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Survival still not assured for rescued dolphins

Marine mammal volunteer rescuers transport rough-tooth dolphins in Marathon Florida
Volunteers tend to rough-tooth dolphins before the mammals were transported to the Marine Mammal Conservancy in Key Largo, Fla., for rehabilitation. More than 20 dolphins have died since beaching on Wednesday.Rob O'Neal / Florida Keys News Bureau via Reu
/ Source: NBC News and news services

Volunteers on Monday continued efforts to save dozens of deep-ocean dolphins that stranded themselves last week, force feeding and rehydrating the marine mammals while experts investigated whether a submarine's sonar was to blame.

Twenty of the 70 or so rough-toothed dolphins have died since the stranding Wednesday off Marathon, Fla., while the rest have been dispersed to areas like a University of Miami facility in Key Biscayne.

Over the weekend, two female dolphins gave birth, but one calf was stillborn while the other later died, NBC affiliate WTVJ of Miami reported.

Submarine was nearby
A day before the dolphins swam ashore, the USS Philadelphia had conducted exercises off Key West, about 45 miles from Marathon. Rough-toothed dolphins are a species that lives in deep waters and is rarely seen near shore.

Navy officials refused to say if the submarine used its sonar during the exercise.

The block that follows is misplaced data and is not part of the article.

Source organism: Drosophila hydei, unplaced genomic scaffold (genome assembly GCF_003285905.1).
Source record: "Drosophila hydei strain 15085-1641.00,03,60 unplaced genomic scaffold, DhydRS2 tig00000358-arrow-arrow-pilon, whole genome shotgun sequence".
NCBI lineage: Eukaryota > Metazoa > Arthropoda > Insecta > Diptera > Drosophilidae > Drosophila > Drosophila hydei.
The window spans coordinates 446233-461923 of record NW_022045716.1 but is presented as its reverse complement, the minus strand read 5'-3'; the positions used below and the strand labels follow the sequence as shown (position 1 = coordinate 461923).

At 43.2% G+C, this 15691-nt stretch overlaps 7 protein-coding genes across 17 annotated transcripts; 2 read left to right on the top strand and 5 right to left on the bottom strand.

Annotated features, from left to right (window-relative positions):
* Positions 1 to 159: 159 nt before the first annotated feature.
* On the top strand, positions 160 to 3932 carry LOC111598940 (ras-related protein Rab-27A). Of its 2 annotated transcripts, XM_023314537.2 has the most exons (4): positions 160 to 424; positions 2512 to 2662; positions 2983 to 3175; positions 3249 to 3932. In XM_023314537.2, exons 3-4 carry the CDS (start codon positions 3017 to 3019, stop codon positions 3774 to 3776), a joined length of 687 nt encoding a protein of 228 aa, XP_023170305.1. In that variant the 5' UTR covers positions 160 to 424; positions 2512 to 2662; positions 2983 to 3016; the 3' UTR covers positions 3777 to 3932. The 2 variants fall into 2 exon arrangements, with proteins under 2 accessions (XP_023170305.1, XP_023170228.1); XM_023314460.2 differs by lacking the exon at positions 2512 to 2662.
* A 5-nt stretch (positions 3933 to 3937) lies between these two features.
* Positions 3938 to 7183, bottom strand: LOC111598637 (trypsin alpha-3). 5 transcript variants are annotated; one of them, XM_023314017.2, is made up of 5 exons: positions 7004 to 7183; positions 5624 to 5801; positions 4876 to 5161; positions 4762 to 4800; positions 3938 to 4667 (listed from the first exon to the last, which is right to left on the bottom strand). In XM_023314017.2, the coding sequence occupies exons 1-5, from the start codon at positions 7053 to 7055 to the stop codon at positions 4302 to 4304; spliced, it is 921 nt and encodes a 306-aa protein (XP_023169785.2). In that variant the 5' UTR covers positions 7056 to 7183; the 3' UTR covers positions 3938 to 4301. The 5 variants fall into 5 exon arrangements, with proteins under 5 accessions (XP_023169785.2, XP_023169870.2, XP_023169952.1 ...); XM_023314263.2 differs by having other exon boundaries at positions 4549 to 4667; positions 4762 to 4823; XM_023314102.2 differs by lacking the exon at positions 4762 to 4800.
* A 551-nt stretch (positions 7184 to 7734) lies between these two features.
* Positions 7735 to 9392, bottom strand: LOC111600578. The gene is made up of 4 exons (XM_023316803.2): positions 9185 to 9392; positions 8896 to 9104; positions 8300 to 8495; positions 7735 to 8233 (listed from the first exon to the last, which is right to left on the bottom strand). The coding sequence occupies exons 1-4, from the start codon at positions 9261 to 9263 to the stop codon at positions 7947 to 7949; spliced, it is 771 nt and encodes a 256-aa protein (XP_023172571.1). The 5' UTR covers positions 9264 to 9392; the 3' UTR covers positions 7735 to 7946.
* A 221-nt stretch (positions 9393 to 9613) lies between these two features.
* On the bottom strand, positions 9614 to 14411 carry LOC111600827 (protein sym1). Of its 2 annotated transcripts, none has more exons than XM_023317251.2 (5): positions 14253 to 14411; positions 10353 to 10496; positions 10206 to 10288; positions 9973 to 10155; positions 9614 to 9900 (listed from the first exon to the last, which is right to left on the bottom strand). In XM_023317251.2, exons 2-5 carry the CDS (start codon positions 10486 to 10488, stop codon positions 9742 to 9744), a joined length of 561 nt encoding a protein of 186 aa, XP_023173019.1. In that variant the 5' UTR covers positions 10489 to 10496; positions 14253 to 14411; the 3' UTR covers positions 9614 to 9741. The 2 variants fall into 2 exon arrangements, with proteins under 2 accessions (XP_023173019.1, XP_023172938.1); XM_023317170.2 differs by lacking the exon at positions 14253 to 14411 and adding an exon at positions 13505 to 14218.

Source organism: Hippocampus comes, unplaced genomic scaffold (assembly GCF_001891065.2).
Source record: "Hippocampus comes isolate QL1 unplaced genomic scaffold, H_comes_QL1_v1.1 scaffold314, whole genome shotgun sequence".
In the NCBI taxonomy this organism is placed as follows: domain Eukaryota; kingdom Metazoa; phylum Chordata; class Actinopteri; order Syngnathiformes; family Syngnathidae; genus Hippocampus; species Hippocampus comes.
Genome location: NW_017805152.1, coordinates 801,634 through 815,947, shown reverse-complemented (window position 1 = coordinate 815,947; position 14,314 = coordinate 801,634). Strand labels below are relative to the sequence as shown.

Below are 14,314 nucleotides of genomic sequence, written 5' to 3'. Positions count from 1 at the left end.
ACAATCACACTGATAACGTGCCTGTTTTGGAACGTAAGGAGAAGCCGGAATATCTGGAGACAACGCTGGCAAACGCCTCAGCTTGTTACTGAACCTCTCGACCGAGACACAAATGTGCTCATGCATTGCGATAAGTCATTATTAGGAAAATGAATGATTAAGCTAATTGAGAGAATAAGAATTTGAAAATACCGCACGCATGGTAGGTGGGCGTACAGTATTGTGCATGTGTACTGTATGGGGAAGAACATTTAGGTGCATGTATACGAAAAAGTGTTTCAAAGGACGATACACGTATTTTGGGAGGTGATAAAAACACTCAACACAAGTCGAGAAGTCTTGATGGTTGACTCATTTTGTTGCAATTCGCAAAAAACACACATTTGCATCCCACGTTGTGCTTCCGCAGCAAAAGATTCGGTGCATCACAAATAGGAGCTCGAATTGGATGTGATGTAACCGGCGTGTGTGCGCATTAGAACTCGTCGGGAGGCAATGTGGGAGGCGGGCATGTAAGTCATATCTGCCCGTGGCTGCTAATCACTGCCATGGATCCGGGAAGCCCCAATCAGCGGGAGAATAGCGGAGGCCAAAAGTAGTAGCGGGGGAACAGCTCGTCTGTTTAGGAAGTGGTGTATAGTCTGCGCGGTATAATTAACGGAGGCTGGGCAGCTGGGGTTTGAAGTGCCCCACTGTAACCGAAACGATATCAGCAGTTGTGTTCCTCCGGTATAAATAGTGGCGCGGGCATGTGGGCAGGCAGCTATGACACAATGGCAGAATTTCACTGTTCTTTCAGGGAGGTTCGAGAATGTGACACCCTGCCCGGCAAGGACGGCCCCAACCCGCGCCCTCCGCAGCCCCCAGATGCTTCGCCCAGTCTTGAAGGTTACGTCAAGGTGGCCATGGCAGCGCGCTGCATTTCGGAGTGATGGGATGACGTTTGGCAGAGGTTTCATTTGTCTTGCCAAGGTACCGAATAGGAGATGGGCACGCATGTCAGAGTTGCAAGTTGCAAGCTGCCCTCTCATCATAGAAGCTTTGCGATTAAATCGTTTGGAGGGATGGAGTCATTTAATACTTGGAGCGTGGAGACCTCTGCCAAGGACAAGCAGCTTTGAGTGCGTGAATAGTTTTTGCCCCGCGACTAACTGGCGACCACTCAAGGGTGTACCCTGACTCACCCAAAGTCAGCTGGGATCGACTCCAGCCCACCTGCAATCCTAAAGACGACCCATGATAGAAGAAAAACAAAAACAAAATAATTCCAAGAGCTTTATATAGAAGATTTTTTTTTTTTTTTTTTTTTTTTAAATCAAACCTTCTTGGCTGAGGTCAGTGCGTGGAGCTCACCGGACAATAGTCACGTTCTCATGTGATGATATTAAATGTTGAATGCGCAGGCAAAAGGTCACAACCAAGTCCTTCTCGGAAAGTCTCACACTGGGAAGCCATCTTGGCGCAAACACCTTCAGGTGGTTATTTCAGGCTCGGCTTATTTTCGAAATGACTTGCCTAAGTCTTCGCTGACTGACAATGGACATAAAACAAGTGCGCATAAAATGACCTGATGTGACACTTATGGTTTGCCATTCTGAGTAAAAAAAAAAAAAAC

Some scientists surmise that loud bursts of sonar, which can be heard for miles in the water, may disorient or scare marine mammals, causing them to surface too quickly and suffer the equivalent of what divers know as the bends — when sudden decompression forms nitrogen bubbles in tissue.

“This is absolutely high priority,” said Lt. Cdr. Jensin Sommer, spokeswoman for Norfolk, Va.-based Naval Submarine Forces. “We are looking into this. We want to be good stewards of the environment, and any time there are strandings of marine mammals, we look into the operations and locations of any ships that might have been operating in that area.”

Some euthanized
Experts are conducting necropsies on the dead dolphins, looking for signs of trauma that could have been inflicted by loud noises.

Several dolphins were euthanized after blood tests showed 13 of them were “not likely to recover at all and that they are suffering,” said Laura Engleby, a biologist with the National Marine Fisheries Service.

“Some were still not swimming on their own, and they couldn’t hold themselves up,” Denise Jackson of the Marine Mammal Rescue Team said.

The remaining 31 live dolphins were being given Pedialyte — a drink normally given to dehydrated human babies — and fresh water, Jackson said.